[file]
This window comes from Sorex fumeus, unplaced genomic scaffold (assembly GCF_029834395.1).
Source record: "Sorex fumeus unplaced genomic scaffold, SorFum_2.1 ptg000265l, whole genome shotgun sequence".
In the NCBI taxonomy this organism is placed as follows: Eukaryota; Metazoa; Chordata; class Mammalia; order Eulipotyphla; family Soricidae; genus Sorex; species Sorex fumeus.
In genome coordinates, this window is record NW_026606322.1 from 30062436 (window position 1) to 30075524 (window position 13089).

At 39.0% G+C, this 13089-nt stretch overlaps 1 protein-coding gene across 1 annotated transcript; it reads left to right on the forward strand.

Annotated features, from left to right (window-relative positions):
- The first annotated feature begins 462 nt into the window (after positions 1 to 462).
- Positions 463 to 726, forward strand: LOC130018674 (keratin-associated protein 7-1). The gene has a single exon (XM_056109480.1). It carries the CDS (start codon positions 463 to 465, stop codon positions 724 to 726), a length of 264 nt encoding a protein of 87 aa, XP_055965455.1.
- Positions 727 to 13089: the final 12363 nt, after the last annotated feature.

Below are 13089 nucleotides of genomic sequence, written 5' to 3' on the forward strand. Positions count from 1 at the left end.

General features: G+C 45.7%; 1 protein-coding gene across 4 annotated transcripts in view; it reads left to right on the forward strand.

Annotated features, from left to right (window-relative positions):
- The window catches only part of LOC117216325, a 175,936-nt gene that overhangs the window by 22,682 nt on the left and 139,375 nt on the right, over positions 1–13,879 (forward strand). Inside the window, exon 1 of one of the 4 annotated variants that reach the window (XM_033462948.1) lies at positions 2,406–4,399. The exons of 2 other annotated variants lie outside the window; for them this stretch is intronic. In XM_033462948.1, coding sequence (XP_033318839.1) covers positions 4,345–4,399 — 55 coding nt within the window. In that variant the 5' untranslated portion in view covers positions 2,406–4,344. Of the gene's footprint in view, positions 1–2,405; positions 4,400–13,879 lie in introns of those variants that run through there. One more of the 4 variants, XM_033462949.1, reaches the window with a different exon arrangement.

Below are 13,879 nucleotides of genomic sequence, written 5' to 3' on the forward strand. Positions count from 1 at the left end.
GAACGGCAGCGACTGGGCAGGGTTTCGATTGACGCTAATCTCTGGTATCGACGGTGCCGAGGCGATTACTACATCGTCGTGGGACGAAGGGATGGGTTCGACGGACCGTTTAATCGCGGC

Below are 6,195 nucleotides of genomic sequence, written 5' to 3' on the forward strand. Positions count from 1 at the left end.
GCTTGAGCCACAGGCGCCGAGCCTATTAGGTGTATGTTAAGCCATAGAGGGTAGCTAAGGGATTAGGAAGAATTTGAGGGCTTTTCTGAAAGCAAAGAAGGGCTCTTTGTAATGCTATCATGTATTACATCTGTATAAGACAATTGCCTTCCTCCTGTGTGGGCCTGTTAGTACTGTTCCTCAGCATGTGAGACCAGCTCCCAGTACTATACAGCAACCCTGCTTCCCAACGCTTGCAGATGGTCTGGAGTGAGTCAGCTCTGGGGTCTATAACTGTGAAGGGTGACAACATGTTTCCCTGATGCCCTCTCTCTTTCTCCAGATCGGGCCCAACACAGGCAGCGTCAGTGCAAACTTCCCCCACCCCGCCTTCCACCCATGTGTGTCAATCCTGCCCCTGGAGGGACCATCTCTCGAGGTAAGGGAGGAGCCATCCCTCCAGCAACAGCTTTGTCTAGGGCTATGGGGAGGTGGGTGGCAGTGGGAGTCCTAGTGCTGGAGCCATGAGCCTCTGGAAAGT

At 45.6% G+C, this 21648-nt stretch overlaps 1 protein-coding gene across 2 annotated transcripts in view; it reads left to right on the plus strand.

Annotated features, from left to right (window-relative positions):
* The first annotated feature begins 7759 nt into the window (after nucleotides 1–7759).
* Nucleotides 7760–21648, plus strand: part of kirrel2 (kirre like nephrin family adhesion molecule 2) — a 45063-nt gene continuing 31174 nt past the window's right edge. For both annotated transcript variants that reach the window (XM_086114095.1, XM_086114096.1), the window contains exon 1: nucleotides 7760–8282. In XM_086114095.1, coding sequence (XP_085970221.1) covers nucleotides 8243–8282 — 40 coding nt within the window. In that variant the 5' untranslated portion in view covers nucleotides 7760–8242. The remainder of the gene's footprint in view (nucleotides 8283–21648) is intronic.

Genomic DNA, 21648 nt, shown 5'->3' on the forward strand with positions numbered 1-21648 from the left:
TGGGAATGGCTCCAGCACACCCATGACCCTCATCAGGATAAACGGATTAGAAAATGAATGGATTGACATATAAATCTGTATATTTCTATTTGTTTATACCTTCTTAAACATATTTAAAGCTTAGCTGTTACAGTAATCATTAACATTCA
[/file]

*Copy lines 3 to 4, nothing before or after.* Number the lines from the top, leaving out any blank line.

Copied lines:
In the NCBI taxonomy this organism is placed as follows: Eukaryota; Metazoa; Chordata; class Mammalia; order Eulipotyphla; family Soricidae; genus Sorex; species Sorex fumeus.
In genome coordinates, this window is record NW_026606322.1 from 30062436 (window position 1) to 30075524 (window position 13089).